Osteoporosis and low bone mass affect over 40 million Americans. With osteoporosis causing two million bone breaks every year at an estimated annual cost of $17 billion to the Medicare system, osteoporosis-related fractures are responsible for significant human and financial costs.
One proven and effective way to improve patient outcomes and decrease health care costs is the implementation of a secondary fracture prevention program, also known as a fracture liaison service (FLS), a coordinated preventive care model that operates under the supervision of bone health specialists and fosters collaboration with the patient’s primary care physician. FLS programs coordinate post-fracture care through a FLS coordinator who ensures that individuals who suffer a fracture receive appropriate diagnosis, treatment and support. The program also creates a population registry of fracture patients and establishes a process and timeline for patient assessment and follow-up care.
From a financial and quality measure perspective, there are a number of incentives for institutions to implement FLS programs, but lack of awareness, knowledge and publicly accessible tools to help sites get started have stood in the way of widespread implementation.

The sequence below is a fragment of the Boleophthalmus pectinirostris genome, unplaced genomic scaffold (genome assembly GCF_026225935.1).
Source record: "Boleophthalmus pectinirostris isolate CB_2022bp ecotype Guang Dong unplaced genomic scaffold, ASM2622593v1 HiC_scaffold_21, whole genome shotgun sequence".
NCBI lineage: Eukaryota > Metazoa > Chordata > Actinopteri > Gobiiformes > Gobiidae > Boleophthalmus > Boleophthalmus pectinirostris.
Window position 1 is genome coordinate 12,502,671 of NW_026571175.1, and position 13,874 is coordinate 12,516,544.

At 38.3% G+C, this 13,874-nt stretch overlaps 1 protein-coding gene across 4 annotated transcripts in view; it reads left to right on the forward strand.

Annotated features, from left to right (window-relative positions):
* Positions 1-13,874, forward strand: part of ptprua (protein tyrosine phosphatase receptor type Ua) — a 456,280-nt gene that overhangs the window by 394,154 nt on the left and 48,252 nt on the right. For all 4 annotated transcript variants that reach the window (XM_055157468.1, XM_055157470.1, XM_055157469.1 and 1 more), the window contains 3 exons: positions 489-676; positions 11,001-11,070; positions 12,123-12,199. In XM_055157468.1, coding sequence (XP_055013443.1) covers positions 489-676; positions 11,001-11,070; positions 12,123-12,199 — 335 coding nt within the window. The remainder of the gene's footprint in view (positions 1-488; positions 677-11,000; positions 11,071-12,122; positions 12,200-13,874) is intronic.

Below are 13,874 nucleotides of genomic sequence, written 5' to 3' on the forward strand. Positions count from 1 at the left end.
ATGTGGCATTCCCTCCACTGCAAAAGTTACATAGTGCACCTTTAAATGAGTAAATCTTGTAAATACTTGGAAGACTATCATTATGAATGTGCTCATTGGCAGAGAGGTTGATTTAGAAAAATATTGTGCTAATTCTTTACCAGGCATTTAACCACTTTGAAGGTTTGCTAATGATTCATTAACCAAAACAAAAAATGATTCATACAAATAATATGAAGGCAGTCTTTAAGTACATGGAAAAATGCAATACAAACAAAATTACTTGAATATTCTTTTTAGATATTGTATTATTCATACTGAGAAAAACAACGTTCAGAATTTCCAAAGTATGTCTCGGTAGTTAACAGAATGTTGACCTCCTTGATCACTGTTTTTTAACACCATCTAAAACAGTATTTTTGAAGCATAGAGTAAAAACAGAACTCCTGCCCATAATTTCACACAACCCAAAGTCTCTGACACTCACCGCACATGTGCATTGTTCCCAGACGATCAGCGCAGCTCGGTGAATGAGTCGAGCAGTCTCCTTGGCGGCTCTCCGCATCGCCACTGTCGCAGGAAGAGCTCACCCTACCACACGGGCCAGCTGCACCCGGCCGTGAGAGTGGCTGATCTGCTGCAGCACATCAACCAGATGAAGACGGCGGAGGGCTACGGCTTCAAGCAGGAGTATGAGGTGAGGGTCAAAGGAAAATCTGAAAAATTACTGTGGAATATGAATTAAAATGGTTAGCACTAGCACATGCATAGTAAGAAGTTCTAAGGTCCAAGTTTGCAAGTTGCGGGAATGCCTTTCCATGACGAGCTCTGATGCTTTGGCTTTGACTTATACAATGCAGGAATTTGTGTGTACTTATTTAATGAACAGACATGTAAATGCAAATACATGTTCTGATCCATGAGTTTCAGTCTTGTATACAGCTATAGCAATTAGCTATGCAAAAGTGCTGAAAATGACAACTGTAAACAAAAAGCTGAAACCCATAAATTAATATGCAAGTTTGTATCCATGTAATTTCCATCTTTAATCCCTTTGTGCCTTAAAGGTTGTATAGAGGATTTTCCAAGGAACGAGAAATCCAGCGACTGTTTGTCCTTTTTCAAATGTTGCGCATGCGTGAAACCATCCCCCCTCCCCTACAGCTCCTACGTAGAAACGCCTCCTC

To address these issues and foster wider implementation of this proven secondary fracture prevention program in the U.S., the National Bone Health Alliance (NBHA) and its partners have launched Fracture Prevention CENTRAL – a resource to help healthcare professionals, payers and administrators develop and implement fracture prevention and care coordination programs. Fracture Prevention CENTRAL includes case studies, best practices and resources to help sites establish and maintain a fracture liaison service program.
If you’re ready to decrease the toll of osteoporosis-related fractures by implementing a secondary fracture prevention program, visit Fracture Prevention CENTRAL at www.FracturePreventionCENTRAL.org for the tools and resources you need.